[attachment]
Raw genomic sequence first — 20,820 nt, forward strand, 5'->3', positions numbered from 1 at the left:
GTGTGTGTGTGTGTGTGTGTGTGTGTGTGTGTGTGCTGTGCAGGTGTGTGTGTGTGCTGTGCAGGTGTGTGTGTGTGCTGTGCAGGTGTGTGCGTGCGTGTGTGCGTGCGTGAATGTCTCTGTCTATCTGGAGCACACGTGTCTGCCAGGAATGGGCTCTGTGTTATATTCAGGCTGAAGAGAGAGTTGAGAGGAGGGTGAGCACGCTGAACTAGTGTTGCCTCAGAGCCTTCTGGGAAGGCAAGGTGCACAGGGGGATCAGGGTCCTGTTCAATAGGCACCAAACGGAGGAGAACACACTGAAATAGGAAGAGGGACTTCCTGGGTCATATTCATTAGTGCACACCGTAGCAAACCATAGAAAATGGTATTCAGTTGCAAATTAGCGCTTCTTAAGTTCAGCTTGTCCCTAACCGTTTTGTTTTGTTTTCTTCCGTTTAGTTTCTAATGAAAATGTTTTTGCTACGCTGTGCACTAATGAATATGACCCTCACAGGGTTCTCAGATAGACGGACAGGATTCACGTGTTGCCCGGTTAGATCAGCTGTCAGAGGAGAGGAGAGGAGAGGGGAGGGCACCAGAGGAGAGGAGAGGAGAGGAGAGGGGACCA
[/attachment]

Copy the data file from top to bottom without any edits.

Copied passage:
Raw genomic sequence first — 20,820 nt, forward strand, 5'->3', positions numbered from 1 at the left:
GTGTGTGTGTGTGTGTGTGTGTGTGTGTGTGTGTGCTGTGCAGGTGTGTGTGTGTGCTGTGCAGGTGTGTGTGTGTGCTGTGCAGGTGTGTGCGTGCGTGTGTGCGTGCGTGAATGTCTCTGTCTATCTGGAGCACACGTGTCTGCCAGGAATGGGCTCTGTGTTATATTCAGGCTGAAGAGAGAGTTGAGAGGAGGGTGAGCACGCTGAACTAGTGTTGCCTCAGAGCCTTCTGGGAAGGCAAGGTGCACAGGGGGATCAGGGTCCTGTTCAATAGGCACCAAACGGAGGAGAACACACTGAAATAGGAAGAGGGACTTCCTGGGTCATATTCATTAGTGCACACCGTAGCAAACCATAGAAAATGGTATTCAGTTGCAAATTAGCGCTTCTTAAGTTCAGCTTGTCCCTAACCGTTTTGTTTTGTTTTCTTCCGTTTAGTTTCTAATGAAAATGTTTTTGCTACGCTGTGCACTAATGAATATGACCCTCACAGGGTTCTCAGATAGACGGACAGGATTCACGTGTTGCCCGGTTAGATCAGCTGTCAGAGGAGAGGAGAGGAGAGGGGAGGGCACCAGAGGAGAGGAGAGGAGAGGAGAGGGGACCA